CASE STUDY: Saidya

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Horton Housing started supporting Saidya in August 2019. After helping her achieve many of her goals, it was planned for her to be discharged from our STAY at Home Bradford service.

But when lockdown was imposed, Saidya’s language barrier proved to cause her further difficulties, as she was unable to access any other services, so it was decided to keep support in place.

This has, in turn, presented its own challenges. On previous visits, our support worker Bhavna would use non-verbal communication and be able to explain bills, payments, tasks to her, but it has been extremely difficult over the phone. Consent for phone calls was much easier when together, but impossible over the phone, as Saidya is unable to understand what she is consenting to.

Unfortunately, Saidya has been too nervous to leave her flat, due to the virus and not understanding safety measures. This has resulted in her 5-year-old son becoming very isolated and agitated, which has been evident when video calls have taken place. The only contact he has had is with Bhavna and a friend of Saidya’s. Bhavna has needed to speak to him for extended periods to provide emotional support and make him feel at ease. Bhavna has worked with Saidya so she can understand where to go in open spaces and how to stay safe whilst outside, and after 10 weeks, she has managed to take her son out for a short trip.

Saidya has been sending Bhavna photos of all her mail, sometimes including letters from six months ago. There have been debt agency letters, which included large amounts for gas, electric and water. Bhavna completed the Yorkshire Water Community Trust form and obtained as much evidence as possible to send with the application to ask for assistance to clear the debt. A complaint was submitted to British Gas for repeatedly sending bills, but having no-one available to discuss this with over the phone. Bhavna made a home visit to obtain consent letter signatures to deal with debt agencies, so the payment plans could be set up online.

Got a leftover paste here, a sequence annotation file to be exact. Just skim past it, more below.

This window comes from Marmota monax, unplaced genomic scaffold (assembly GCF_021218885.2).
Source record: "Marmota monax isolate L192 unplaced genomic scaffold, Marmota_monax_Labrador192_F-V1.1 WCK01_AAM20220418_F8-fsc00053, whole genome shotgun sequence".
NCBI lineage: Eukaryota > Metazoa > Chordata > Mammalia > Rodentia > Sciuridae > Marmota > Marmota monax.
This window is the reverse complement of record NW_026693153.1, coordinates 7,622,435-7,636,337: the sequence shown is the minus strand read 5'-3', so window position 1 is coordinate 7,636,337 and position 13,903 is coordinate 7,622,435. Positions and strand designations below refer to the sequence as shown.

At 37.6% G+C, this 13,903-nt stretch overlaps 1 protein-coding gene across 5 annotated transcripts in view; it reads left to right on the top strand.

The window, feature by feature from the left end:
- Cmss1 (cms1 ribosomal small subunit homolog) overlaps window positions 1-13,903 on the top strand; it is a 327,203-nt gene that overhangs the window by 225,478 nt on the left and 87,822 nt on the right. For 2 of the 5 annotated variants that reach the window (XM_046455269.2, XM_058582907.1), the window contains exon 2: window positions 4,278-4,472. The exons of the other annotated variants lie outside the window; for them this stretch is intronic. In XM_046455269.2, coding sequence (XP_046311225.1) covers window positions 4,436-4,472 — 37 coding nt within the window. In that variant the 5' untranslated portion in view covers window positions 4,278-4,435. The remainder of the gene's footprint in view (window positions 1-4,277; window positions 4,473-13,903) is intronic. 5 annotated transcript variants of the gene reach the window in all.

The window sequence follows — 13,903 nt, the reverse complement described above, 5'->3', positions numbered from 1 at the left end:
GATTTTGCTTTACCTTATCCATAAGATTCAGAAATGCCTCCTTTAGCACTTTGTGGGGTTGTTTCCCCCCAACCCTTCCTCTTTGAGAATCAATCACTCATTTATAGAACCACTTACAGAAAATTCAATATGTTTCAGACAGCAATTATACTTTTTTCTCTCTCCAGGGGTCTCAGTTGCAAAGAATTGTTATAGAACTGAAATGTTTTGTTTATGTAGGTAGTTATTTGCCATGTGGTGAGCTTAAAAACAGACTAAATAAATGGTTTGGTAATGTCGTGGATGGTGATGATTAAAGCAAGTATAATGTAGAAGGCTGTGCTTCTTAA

During this period, Saidya’s immigration status in the UK expired, so her Universal Credit benefits, including her rent, stopped. Her housing provider rang to state her rent had not been paid, and she received a letter explaining a Notice of Seeking Possession would be issued if rent unpaid. Saidya could not understand the reason for non-payment and could not explain what the Job Centre interpreter had told her.

Bhavna was able to gain permission to log into her Universal Credit account and to obtain consent to speak on her behalf to resolve the issue. Several To-Do tasks on the Universal Credit account were completed over a period of time to get benefits in place again. Saidya had started an ESOL class at Bradford College before lockdown. They wrote to take her off the course as she had not been completing the course online. Bhavna wrote to the College, as no one available over phone, to explain Saidya did not know how to use a laptop and also she did not realise she had to complete the course online.

Bhavna reported issues with Saidya’s boiler, which was then repaired the following day. As Saidya has been very isolated and does not have any other form of support, she has been very happy with the video calls she has been receiving from Bhavna.